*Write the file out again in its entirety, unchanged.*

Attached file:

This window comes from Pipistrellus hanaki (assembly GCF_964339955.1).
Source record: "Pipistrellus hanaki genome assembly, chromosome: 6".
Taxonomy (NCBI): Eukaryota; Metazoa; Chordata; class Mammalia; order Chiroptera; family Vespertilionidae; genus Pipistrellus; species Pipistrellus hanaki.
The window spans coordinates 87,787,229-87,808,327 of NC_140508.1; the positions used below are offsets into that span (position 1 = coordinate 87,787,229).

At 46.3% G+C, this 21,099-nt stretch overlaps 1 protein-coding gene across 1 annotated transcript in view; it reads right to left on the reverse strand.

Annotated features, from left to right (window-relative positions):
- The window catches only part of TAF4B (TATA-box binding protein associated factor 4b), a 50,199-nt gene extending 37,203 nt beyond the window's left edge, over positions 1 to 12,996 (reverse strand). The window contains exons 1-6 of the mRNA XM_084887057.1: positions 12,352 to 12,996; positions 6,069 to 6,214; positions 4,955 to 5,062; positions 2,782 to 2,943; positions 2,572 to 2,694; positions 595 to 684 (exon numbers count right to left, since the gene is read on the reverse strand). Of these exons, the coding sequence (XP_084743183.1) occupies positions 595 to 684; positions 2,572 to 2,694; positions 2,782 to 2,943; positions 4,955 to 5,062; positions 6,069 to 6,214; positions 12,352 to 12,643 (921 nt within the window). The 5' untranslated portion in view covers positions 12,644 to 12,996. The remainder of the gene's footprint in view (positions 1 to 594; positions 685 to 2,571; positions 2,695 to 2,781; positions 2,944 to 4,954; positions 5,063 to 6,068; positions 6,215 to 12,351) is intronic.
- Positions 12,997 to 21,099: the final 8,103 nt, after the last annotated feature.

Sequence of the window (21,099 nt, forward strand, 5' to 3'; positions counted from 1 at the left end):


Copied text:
This window comes from Pipistrellus hanaki (assembly GCF_964339955.1).
Source record: "Pipistrellus hanaki genome assembly, chromosome: 6".
Taxonomy (NCBI): Eukaryota; Metazoa; Chordata; class Mammalia; order Chiroptera; family Vespertilionidae; genus Pipistrellus; species Pipistrellus hanaki.
The window spans coordinates 87,787,229-87,808,327 of NC_140508.1; the positions used below are offsets into that span (position 1 = coordinate 87,787,229).

At 46.3% G+C, this 21,099-nt stretch overlaps 1 protein-coding gene across 1 annotated transcript in view; it reads right to left on the reverse strand.

Annotated features, from left to right (window-relative positions):
- The window catches only part of TAF4B (TATA-box binding protein associated factor 4b), a 50,199-nt gene extending 37,203 nt beyond the window's left edge, over positions 1 to 12,996 (reverse strand). The window contains exons 1-6 of the mRNA XM_084887057.1: positions 12,352 to 12,996; positions 6,069 to 6,214; positions 4,955 to 5,062; positions 2,782 to 2,943; positions 2,572 to 2,694; positions 595 to 684 (exon numbers count right to left, since the gene is read on the reverse strand). Of these exons, the coding sequence (XP_084743183.1) occupies positions 595 to 684; positions 2,572 to 2,694; positions 2,782 to 2,943; positions 4,955 to 5,062; positions 6,069 to 6,214; positions 12,352 to 12,643 (921 nt within the window). The 5' untranslated portion in view covers positions 12,644 to 12,996. The remainder of the gene's footprint in view (positions 1 to 594; positions 685 to 2,571; positions 2,695 to 2,781; positions 2,944 to 4,954; positions 5,063 to 6,068; positions 6,215 to 12,351) is intronic.
- Positions 12,997 to 21,099: the final 8,103 nt, after the last annotated feature.

Sequence of the window (21,099 nt, forward strand, 5' to 3'; positions counted from 1 at the left end):